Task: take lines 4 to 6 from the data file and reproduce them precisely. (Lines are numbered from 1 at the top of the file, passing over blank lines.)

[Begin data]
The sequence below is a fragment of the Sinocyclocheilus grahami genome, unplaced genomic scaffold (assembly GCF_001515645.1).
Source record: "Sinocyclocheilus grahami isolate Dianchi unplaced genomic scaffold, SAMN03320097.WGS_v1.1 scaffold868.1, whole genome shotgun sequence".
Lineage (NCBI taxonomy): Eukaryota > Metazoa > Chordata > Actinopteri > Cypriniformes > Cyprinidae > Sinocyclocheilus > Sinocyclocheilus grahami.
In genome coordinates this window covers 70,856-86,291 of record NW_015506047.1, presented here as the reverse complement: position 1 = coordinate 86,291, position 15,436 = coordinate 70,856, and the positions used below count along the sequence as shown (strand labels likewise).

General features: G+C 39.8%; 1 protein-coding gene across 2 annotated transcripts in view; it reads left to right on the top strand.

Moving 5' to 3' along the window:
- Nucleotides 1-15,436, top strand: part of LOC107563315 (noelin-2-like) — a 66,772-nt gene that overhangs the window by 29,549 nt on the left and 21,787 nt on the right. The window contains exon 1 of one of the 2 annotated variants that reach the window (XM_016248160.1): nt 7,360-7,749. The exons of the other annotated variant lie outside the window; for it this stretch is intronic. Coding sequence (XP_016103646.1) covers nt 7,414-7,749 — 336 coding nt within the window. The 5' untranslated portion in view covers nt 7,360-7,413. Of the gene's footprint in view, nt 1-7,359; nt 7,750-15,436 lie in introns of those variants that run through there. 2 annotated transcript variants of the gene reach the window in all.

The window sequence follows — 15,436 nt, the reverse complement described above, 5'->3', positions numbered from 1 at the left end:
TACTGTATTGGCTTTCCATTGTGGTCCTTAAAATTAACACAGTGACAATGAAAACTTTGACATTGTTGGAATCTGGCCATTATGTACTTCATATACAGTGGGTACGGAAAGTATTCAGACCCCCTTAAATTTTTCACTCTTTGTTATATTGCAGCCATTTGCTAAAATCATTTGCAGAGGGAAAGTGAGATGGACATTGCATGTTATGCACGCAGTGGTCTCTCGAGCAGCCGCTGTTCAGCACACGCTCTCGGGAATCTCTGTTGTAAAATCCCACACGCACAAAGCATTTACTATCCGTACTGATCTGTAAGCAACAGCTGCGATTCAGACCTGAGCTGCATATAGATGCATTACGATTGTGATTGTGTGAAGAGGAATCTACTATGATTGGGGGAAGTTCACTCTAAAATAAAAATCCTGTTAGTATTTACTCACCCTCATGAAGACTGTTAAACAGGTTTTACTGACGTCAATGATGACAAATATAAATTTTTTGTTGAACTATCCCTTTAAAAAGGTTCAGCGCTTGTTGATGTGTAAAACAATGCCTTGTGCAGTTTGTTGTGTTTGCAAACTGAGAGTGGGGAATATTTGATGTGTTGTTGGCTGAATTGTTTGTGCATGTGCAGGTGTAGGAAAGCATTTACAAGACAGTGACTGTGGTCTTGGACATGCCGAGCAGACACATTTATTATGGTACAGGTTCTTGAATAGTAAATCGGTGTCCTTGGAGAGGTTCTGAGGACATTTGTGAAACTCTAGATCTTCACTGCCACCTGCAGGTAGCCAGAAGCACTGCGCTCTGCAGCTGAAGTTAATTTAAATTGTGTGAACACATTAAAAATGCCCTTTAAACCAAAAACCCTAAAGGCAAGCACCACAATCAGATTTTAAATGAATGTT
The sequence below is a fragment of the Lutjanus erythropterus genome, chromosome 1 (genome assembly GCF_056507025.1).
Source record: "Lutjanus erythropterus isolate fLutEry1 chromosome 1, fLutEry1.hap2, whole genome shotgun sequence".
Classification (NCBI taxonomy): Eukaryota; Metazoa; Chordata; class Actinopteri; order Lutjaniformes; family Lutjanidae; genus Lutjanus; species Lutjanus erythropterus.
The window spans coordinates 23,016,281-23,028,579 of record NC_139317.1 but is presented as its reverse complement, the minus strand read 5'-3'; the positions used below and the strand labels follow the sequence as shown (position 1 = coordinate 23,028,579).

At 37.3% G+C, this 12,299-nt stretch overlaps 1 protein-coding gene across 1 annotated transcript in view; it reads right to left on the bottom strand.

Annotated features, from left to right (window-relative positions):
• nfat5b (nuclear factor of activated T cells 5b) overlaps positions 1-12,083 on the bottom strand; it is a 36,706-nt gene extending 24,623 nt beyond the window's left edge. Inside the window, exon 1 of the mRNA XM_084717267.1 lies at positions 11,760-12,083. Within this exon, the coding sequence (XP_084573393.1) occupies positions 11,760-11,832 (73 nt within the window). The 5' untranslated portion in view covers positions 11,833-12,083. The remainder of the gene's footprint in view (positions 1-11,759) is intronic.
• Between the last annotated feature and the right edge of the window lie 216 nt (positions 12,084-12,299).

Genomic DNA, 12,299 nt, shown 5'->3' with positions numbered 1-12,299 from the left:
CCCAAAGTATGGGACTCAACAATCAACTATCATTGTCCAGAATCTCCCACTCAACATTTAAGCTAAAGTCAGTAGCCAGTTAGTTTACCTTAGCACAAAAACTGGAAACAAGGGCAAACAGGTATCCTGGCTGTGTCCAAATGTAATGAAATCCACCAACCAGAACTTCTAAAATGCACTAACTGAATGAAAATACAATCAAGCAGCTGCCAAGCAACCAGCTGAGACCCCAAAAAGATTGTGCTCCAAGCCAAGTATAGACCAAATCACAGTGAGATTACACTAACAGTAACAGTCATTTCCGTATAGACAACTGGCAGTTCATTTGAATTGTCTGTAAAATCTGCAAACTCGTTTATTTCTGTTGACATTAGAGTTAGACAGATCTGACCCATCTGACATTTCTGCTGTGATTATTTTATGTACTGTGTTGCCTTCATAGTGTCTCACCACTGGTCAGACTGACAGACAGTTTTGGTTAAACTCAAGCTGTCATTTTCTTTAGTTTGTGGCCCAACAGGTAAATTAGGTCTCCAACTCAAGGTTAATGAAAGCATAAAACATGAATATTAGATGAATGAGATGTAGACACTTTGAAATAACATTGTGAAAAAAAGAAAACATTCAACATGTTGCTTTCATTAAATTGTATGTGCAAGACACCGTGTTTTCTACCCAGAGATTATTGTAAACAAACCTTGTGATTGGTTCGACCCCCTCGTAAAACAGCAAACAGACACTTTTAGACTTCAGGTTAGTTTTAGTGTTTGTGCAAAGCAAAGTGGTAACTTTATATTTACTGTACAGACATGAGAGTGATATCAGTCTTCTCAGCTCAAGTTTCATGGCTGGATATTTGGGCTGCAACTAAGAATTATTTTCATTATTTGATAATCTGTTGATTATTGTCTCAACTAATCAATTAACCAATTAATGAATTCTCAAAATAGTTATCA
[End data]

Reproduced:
In genome coordinates this window covers 70,856-86,291 of record NW_015506047.1, presented here as the reverse complement: position 1 = coordinate 86,291, position 15,436 = coordinate 70,856, and the positions used below count along the sequence as shown (strand labels likewise).

General features: G+C 39.8%; 1 protein-coding gene across 2 annotated transcripts in view; it reads left to right on the top strand.

Moving 5' to 3' along the window: